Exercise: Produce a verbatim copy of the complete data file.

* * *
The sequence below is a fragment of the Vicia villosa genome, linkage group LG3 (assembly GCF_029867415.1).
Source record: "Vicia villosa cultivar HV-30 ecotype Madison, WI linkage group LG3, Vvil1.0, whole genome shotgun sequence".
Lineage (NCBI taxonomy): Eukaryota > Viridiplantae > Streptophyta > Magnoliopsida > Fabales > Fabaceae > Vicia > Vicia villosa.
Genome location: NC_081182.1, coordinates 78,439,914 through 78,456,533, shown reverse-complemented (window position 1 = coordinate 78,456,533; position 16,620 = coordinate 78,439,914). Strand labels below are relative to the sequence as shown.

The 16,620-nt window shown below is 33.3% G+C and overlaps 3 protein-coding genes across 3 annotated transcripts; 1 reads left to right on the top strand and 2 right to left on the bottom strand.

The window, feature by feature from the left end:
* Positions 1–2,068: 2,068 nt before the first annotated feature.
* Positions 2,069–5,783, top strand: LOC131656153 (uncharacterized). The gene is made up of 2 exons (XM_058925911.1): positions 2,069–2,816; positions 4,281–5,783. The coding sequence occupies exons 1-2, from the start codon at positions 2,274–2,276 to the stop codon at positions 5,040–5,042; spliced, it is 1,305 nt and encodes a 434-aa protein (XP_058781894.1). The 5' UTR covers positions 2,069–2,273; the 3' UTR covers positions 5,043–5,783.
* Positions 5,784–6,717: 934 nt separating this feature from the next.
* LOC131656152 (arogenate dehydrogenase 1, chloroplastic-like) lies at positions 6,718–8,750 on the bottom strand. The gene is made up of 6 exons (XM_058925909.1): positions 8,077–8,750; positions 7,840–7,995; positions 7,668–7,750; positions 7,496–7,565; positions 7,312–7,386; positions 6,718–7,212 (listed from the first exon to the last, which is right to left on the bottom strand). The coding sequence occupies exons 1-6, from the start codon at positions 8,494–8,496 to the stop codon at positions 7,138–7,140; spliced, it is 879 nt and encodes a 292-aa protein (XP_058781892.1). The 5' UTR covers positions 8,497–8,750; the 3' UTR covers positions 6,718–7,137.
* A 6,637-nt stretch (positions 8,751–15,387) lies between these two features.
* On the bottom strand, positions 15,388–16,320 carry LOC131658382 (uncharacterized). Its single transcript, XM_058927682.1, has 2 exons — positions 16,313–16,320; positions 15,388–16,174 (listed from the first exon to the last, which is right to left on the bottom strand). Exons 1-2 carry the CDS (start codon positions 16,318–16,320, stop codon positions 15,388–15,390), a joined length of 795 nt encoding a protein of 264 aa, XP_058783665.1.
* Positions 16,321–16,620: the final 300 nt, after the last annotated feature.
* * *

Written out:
The sequence below is a fragment of the Vicia villosa genome, linkage group LG3 (assembly GCF_029867415.1).
Source record: "Vicia villosa cultivar HV-30 ecotype Madison, WI linkage group LG3, Vvil1.0, whole genome shotgun sequence".
Lineage (NCBI taxonomy): Eukaryota > Viridiplantae > Streptophyta > Magnoliopsida > Fabales > Fabaceae > Vicia > Vicia villosa.
Genome location: NC_081182.1, coordinates 78,439,914 through 78,456,533, shown reverse-complemented (window position 1 = coordinate 78,456,533; position 16,620 = coordinate 78,439,914). Strand labels below are relative to the sequence as shown.

The 16,620-nt window shown below is 33.3% G+C and overlaps 3 protein-coding genes across 3 annotated transcripts; 1 reads left to right on the top strand and 2 right to left on the bottom strand.

The window, feature by feature from the left end:
* Positions 1–2,068: 2,068 nt before the first annotated feature.
* Positions 2,069–5,783, top strand: LOC131656153 (uncharacterized). The gene is made up of 2 exons (XM_058925911.1): positions 2,069–2,816; positions 4,281–5,783. The coding sequence occupies exons 1-2, from the start codon at positions 2,274–2,276 to the stop codon at positions 5,040–5,042; spliced, it is 1,305 nt and encodes a 434-aa protein (XP_058781894.1). The 5' UTR covers positions 2,069–2,273; the 3' UTR covers positions 5,043–5,783.
* Positions 5,784–6,717: 934 nt separating this feature from the next.
* LOC131656152 (arogenate dehydrogenase 1, chloroplastic-like) lies at positions 6,718–8,750 on the bottom strand. The gene is made up of 6 exons (XM_058925909.1): positions 8,077–8,750; positions 7,840–7,995; positions 7,668–7,750; positions 7,496–7,565; positions 7,312–7,386; positions 6,718–7,212 (listed from the first exon to the last, which is right to left on the bottom strand). The coding sequence occupies exons 1-6, from the start codon at positions 8,494–8,496 to the stop codon at positions 7,138–7,140; spliced, it is 879 nt and encodes a 292-aa protein (XP_058781892.1). The 5' UTR covers positions 8,497–8,750; the 3' UTR covers positions 6,718–7,137.
* A 6,637-nt stretch (positions 8,751–15,387) lies between these two features.
* On the bottom strand, positions 15,388–16,320 carry LOC131658382 (uncharacterized). Its single transcript, XM_058927682.1, has 2 exons — positions 16,313–16,320; positions 15,388–16,174 (listed from the first exon to the last, which is right to left on the bottom strand). Exons 1-2 carry the CDS (start codon positions 16,318–16,320, stop codon positions 15,388–15,390), a joined length of 795 nt encoding a protein of 264 aa, XP_058783665.1.
* Positions 16,321–16,620: the final 300 nt, after the last annotated feature.